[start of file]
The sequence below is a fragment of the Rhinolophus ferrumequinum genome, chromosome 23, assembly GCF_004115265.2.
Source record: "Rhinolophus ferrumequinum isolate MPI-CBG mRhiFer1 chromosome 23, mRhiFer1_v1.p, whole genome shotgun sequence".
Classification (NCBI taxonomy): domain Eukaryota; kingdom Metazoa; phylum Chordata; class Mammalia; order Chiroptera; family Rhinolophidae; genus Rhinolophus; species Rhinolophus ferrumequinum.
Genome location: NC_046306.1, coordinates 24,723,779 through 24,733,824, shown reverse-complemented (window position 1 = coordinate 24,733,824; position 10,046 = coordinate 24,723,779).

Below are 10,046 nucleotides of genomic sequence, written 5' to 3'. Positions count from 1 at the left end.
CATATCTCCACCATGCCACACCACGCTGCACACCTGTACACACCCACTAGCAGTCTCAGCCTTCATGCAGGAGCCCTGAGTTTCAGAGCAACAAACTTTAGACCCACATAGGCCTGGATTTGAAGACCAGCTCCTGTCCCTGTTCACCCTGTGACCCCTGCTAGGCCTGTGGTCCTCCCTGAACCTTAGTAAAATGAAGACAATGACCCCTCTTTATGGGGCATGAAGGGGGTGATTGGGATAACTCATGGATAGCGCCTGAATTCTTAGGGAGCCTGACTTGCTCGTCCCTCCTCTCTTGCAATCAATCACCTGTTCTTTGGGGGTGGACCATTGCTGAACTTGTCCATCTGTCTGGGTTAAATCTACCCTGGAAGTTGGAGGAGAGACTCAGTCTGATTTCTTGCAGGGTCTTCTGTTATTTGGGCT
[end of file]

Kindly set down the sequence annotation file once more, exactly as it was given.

The sequence below is a fragment of the Rhinolophus ferrumequinum genome, chromosome 23, assembly GCF_004115265.2.
Source record: "Rhinolophus ferrumequinum isolate MPI-CBG mRhiFer1 chromosome 23, mRhiFer1_v1.p, whole genome shotgun sequence".
Classification (NCBI taxonomy): domain Eukaryota; kingdom Metazoa; phylum Chordata; class Mammalia; order Chiroptera; family Rhinolophidae; genus Rhinolophus; species Rhinolophus ferrumequinum.
Genome location: NC_046306.1, coordinates 24,723,779 through 24,733,824, shown reverse-complemented (window position 1 = coordinate 24,733,824; position 10,046 = coordinate 24,723,779).

Below are 10,046 nucleotides of genomic sequence, written 5' to 3'. Positions count from 1 at the left end.
CATATCTCCACCATGCCACACCACGCTGCACACCTGTACACACCCACTAGCAGTCTCAGCCTTCATGCAGGAGCCCTGAGTTTCAGAGCAACAAACTTTAGACCCACATAGGCCTGGATTTGAAGACCAGCTCCTGTCCCTGTTCACCCTGTGACCCCTGCTAGGCCTGTGGTCCTCCCTGAACCTTAGTAAAATGAAGACAATGACCCCTCTTTATGGGGCATGAAGGGGGTGATTGGGATAACTCATGGATAGCGCCTGAATTCTTAGGGAGCCTGACTTGCTCGTCCCTCCTCTCTTGCAATCAATCACCTGTTCTTTGGGGGTGGACCATTGCTGAACTTGTCCATCTGTCTGGGTTAAATCTACCCTGGAAGTTGGAGGAGAGACTCAGTCTGATTTCTTGCAGGGTCTTCTGTTATTTGGGCT